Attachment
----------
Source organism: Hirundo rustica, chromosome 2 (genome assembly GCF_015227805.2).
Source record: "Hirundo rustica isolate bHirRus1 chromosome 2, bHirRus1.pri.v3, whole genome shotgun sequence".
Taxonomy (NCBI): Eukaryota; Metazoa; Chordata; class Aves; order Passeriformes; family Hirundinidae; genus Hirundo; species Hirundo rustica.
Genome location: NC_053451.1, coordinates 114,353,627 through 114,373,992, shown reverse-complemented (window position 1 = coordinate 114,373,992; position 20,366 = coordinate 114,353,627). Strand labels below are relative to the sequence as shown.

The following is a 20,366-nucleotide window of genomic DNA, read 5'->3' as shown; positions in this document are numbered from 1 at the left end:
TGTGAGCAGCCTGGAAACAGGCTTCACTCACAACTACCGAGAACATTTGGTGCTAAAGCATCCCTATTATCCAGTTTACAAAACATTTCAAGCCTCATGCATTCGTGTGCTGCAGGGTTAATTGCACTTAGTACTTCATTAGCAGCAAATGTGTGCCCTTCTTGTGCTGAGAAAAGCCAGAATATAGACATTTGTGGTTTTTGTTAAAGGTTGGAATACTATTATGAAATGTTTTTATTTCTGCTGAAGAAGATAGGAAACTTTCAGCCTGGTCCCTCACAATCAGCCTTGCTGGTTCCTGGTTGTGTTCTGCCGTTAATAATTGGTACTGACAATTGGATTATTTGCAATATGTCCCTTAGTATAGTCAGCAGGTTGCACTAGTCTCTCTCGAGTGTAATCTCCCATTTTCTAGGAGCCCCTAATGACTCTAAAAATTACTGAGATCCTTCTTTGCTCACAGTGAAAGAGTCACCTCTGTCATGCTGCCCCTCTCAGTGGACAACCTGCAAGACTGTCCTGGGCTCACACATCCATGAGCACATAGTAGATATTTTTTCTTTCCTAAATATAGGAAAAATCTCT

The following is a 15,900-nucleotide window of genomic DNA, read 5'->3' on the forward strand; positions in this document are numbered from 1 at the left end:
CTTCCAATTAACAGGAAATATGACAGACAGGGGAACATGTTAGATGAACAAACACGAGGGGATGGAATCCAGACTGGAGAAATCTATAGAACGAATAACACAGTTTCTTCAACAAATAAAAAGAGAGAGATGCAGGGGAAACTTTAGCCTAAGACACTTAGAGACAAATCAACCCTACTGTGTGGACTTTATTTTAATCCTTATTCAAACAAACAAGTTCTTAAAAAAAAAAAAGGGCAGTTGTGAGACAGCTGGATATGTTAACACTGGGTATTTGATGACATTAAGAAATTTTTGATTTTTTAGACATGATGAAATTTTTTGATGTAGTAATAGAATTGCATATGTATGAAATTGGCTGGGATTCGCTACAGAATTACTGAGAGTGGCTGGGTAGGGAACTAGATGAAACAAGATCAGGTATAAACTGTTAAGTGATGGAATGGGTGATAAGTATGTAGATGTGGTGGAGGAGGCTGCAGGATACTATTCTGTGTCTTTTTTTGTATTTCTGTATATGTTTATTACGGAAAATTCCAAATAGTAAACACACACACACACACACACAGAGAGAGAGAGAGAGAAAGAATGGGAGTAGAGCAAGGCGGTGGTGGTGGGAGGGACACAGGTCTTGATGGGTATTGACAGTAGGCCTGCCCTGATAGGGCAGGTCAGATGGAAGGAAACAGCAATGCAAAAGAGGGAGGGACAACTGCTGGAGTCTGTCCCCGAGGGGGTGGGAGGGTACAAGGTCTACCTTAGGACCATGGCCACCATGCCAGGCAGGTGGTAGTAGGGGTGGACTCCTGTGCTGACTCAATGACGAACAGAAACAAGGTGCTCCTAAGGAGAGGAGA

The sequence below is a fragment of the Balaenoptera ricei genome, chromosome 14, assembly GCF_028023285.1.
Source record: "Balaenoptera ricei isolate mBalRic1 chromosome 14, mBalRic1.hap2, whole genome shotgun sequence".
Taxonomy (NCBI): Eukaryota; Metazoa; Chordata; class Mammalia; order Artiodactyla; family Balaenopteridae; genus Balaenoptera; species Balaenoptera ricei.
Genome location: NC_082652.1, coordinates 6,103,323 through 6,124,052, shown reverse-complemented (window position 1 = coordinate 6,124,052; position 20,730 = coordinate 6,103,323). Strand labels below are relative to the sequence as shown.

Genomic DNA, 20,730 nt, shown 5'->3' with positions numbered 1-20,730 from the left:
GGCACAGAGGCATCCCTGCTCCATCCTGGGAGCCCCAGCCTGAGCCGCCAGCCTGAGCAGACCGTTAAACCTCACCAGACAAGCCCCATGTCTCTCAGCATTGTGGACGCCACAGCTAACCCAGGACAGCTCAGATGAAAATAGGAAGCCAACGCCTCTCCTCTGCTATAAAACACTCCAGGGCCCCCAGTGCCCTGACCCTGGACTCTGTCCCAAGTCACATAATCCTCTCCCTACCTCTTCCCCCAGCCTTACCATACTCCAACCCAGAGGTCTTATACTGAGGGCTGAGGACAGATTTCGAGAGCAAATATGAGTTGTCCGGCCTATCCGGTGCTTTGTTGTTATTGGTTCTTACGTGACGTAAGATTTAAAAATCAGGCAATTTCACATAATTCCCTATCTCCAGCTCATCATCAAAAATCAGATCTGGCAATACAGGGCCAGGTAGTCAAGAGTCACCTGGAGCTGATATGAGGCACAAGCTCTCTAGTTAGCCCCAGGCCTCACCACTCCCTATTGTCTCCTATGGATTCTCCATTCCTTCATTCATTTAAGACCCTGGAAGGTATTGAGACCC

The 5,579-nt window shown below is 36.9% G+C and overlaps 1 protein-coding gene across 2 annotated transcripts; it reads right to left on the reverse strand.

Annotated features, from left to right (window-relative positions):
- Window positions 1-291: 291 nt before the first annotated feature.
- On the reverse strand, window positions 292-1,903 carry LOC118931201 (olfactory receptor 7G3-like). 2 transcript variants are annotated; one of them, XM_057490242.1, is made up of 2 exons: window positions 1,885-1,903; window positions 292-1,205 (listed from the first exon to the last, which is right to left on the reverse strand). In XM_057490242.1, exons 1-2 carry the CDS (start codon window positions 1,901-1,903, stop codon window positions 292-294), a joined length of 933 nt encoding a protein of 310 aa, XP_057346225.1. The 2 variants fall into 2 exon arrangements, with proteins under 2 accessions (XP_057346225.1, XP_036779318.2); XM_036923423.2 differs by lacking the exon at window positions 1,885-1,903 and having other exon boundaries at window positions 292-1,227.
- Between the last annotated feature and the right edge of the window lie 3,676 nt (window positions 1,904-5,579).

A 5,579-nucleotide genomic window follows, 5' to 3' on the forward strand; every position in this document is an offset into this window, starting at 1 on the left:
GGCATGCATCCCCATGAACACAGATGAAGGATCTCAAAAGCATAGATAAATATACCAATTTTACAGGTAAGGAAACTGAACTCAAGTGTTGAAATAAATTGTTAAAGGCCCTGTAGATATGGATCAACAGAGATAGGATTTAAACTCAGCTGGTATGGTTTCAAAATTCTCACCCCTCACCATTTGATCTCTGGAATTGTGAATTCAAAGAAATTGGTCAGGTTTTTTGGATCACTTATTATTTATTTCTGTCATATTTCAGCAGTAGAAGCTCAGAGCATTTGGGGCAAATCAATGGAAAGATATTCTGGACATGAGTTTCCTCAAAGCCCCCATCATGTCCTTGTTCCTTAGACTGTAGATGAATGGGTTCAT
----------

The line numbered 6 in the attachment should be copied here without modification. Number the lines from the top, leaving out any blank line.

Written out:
TGTGAGCAGCCTGGAAACAGGCTTCACTCACAACTACCGAGAACATTTGGTGCTAAAGCATCCCTATTATCCAGTTTACAAAACATTTCAAGCCTCATGCATTCGTGTGCTGCAGGGTTAATTGCACTTAGTACTTCATTAGCAGCAAATGTGTGCCCTTCTTGTGCTGAGAAAAGCCAGAATATAGACATTTGTGGTTTTTGTTAAAGGTTGGAATACTATTATGAAATGTTTTTATTTCTGCTGAAGAAGATAGGAAACTTTCAGCCTGGTCCCTCACAATCAGCCTTGCTGGTTCCTGGTTGTGTTCTGCCGTTAATAATTGGTACTGACAATTGGATTATTTGCAATATGTCCCTTAGTATAGTCAGCAGGTTGCACTAGTCTCTCTCGAGTGTAATCTCCCATTTTCTAGGAGCCCCTAATGACTCTAAAAATTACTGAGATCCTTCTTTGCTCACAGTGAAAGAGTCACCTCTGTCATGCTGCCCCTCTCAGTGGACAACCTGCAAGACTGTCCTGGGCTCACACATCCATGAGCACATAGTAGATATTTTTTCTTTCCTAAATATAGGAAAAATCTCT